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  1. #1
    Have bike, will travel Barrettscv's Avatar
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    Can I inspect for a worn cassette?

    I have a two year old Shimano 105 5603 triple drivetrain on my bike. This drivetrain now has about 8000 miles on it. I’ll soon be replacing, for the second time, the chain. I was going to replace the cassette at the same time; I don’t want to shorten the life a new chain by installing it on worn cogs.

    However the cassette looks like new. The bike also shifts well and I don’t have any problems with the drivetrain.

    Does a cassette show wear? Should I change it anyway, based on 8000 miles of use?
    Last edited by Barrettscv; 09-04-11 at 05:40 PM. Reason: to better approximate mileage

  2. #2
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    Barrettscv: It's hard to judge the condition of a cassette by eye unless it is really trashed. Easiest thing is to go ahead and change the chain, if the new chain skips you need a new cassette, if not you are good. If you don't let the chain get too worn before replacement you should be able to go through several chains before a cassette needs changing as well.

  3. #3
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    +1,

    The best indicator of cassette condition is whether the new chain runs smoothly. the condition of the chain you removed is also a good predictor of a worn cassette, but no assurance of a good cassette.

    There's some debate as to whether running a new chain on a worn, but OK cassette is bad for the chain, so what follows is only a qualified opinion based on both my experience and empiracal analysis. Others will disagree.

    IMO while chains wear cassettes, the opposite isn't true, and the life of a new chain is relatively unaffected by the cassette it's running on (providing it runs smoothly without skipping). I can usually run 3-5 chains on a single cassette and the life of the last is virtually identical the that of the first.
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  4. #4
    Have bike, will travel Barrettscv's Avatar
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    Thanks, Good to know that a cassette can outlast a chain by more than a factor of two. I'll change a chain every 3000-4000 miles even if it is performing well. I also wipe down the chain, cogs and chainrings twice a month to keep the drivetrain clean. I'll lube once a month and keep the chain well oiled.

  5. #5
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    Quote Originally Posted by Barrettscv View Post
    Thanks, Good to know that a cassette can outlast a chain by more than a factor of two. I'll change a chain every 3000-4000 miles even if it is performing well. I also wipe down the chain, cogs and chainrings twice a month to keep the drivetrain clean. I'll lube once a month and keep the chain well oiled.
    Don't go by mileage, there are too many variables. Measure the chain periodically using a 12" ruler and replace it when it "stretches" or wears so that 24 links or what should measure 12" measures more than 12-1/16". Put a bit of tension on the chain to pull out any slack so you don't get a falsely low measurement.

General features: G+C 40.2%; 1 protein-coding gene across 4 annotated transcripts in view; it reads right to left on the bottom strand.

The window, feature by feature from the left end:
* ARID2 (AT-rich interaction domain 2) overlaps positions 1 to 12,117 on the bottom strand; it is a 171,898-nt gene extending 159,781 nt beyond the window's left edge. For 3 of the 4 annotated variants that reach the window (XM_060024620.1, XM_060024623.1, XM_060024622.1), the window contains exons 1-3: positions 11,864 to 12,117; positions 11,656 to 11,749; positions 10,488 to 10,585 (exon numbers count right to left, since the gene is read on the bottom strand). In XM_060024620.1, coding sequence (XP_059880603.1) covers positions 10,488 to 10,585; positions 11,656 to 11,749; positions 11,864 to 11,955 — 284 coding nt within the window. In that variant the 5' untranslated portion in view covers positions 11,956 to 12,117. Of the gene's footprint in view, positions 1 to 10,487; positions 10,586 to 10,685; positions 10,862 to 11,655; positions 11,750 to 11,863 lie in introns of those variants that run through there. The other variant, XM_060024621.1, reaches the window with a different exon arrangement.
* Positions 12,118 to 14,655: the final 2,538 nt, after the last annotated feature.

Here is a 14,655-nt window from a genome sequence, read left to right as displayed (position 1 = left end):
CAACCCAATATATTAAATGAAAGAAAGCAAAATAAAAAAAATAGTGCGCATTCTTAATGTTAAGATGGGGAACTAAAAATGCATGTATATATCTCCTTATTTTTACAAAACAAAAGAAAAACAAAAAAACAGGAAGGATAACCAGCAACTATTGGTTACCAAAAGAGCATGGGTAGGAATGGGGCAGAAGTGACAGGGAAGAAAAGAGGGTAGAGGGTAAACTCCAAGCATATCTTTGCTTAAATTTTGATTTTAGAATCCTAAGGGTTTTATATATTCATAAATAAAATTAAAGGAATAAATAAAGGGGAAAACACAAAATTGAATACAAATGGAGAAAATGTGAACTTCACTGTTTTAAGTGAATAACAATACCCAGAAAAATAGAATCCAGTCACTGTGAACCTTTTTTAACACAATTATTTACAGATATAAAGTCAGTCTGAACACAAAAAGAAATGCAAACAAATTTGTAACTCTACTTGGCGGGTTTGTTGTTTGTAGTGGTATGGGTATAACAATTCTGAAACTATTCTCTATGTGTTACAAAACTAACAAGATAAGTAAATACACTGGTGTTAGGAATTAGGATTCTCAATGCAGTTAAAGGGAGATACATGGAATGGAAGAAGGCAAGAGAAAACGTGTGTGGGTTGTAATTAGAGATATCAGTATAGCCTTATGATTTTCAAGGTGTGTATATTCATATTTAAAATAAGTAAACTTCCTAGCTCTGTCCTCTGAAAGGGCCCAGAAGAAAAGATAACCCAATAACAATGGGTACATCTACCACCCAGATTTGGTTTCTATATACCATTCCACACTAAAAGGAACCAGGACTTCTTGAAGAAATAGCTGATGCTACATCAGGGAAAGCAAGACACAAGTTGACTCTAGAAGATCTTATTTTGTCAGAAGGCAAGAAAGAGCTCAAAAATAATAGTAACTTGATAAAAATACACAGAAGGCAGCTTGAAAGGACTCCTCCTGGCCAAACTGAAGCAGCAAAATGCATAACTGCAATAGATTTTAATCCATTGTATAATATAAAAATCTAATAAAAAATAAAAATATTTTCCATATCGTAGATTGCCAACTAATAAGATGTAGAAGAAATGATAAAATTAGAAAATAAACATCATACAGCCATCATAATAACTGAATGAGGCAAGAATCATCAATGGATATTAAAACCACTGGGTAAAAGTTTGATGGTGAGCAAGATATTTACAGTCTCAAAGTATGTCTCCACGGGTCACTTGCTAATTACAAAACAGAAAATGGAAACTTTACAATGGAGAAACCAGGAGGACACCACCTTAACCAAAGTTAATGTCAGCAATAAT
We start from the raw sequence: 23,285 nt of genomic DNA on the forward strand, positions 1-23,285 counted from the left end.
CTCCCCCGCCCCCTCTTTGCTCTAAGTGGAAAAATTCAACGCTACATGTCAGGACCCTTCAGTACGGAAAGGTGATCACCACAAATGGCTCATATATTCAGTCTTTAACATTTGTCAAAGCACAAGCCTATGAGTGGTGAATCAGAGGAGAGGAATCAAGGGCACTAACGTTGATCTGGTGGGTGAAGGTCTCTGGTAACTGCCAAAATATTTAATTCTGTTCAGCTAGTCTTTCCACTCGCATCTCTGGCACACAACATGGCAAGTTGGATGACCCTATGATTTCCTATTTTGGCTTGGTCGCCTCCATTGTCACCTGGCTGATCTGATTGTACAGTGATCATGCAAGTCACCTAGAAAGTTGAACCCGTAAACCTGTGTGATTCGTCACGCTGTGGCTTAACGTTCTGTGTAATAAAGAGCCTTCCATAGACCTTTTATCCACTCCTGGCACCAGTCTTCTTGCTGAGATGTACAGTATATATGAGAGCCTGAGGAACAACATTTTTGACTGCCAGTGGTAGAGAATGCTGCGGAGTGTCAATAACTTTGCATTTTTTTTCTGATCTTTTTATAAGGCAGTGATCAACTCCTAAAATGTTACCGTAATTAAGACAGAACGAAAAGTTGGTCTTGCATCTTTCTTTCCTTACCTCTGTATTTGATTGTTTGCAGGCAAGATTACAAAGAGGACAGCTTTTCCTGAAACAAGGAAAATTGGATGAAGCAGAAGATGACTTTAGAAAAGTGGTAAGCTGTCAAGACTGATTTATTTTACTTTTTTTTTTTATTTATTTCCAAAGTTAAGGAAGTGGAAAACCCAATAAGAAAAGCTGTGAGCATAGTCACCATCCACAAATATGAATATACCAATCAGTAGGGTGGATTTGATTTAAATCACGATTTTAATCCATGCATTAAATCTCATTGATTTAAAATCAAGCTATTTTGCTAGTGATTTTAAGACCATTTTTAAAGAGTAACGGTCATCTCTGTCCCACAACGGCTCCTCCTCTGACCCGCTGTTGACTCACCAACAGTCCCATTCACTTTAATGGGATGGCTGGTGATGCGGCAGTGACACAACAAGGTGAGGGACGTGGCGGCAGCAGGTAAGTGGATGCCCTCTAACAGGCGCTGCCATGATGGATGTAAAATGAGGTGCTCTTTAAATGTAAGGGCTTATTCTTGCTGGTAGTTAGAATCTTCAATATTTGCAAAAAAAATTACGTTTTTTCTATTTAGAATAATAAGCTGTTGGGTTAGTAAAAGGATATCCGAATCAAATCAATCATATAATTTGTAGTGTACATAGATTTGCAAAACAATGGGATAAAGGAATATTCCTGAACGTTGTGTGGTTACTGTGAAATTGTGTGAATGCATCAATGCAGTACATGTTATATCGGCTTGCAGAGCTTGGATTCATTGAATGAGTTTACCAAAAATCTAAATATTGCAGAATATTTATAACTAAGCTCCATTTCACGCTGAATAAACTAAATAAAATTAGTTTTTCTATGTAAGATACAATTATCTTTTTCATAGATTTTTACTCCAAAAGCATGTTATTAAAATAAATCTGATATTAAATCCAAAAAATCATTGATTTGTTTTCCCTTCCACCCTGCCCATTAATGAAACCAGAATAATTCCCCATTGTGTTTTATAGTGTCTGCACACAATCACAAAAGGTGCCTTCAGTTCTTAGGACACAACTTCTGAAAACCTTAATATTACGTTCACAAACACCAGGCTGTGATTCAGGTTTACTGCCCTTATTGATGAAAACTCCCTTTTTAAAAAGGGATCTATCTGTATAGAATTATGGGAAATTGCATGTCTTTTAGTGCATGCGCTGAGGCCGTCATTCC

When I suspect the cassette is near the end (by sound and eye) I run the last chain until they both die. Often this can be well past 1% stretch so I'm milking lots of bonus miles knowing I'm replacing everything anyway.
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  6. #6
    just pokin' along desertdork's Avatar
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    The last cassette I retired (a 5600 10sp, too) had 12,500 miles on it over the course of five chains. Out of curiosity, I put a nearly new (< 100 mile) chain on it and rode it around the neighborhood, including standing on a local hill. No issues. However I disassembled the cassette and matched each cog against those of a new cassette. This showed the amount of cog wear to be quite noticeable. But after so many miles, I missed the feel of a new chain and cassette on that bike, so on went the new cassette. I don't doubt that I could have gotten another chain and maybe 15k off that cassette.

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    Quote Originally Posted by desertdork View Post
    The last cassette I retired (a 5600 10sp, too) had 12,500 miles on it over the course of five chains. Out of curiosity, I put a nearly new (< 100 mile) chain on it and rode it around the neighborhood, including standing on a local hill. No issues. However I disassembled the cassette and matched each cog against those of a new cassette. This showed the amount of cog wear to be quite noticeable. But after so many miles, I missed the feel of a new chain and cassette on that bike, so on went the new cassette. I don't doubt that I could have gotten another chain and maybe 15k off that cassette.

    Let me see if I understand you correctly: even though there is no shifting issues, using the old cassette did have a noticeable (feeling) effect, right? If so, what was it that you were feeling? I'm just curious.

  8. #8
    Senior Member mechBgon's Avatar
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    Can I inspect for a worn cassette?
    No, it'll change quantum states on you

    As the others said, it's not something to judge by eye, except in over-the-top cases. A particular customer comes to mind, he seems to ride in one specific cog practically all the time and the wear is so outrageous that it actually is obvious. But he's an exception.

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